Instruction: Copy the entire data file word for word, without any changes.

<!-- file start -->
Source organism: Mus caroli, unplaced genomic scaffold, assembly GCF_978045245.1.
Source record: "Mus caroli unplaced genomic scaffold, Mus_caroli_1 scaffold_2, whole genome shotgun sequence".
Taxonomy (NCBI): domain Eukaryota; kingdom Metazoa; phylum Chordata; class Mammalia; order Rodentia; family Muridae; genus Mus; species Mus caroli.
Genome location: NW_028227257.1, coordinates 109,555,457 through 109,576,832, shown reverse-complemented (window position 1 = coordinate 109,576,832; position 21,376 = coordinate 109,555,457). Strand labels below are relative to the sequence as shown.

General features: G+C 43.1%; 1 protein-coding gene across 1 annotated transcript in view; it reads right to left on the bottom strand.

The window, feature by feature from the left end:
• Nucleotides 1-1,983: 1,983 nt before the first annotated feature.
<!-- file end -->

Source organism: Mus caroli, unplaced genomic scaffold, assembly GCF_978045245.1.
Source record: "Mus caroli unplaced genomic scaffold, Mus_caroli_1 scaffold_2, whole genome shotgun sequence".
Taxonomy (NCBI): domain Eukaryota; kingdom Metazoa; phylum Chordata; class Mammalia; order Rodentia; family Muridae; genus Mus; species Mus caroli.
Genome location: NW_028227257.1, coordinates 109,555,457 through 109,576,832, shown reverse-complemented (window position 1 = coordinate 109,576,832; position 21,376 = coordinate 109,555,457). Strand labels below are relative to the sequence as shown.

General features: G+C 43.1%; 1 protein-coding gene across 1 annotated transcript in view; it reads right to left on the bottom strand.

The window, feature by feature from the left end:
• Nucleotides 1-1,983: 1,983 nt before the first annotated feature.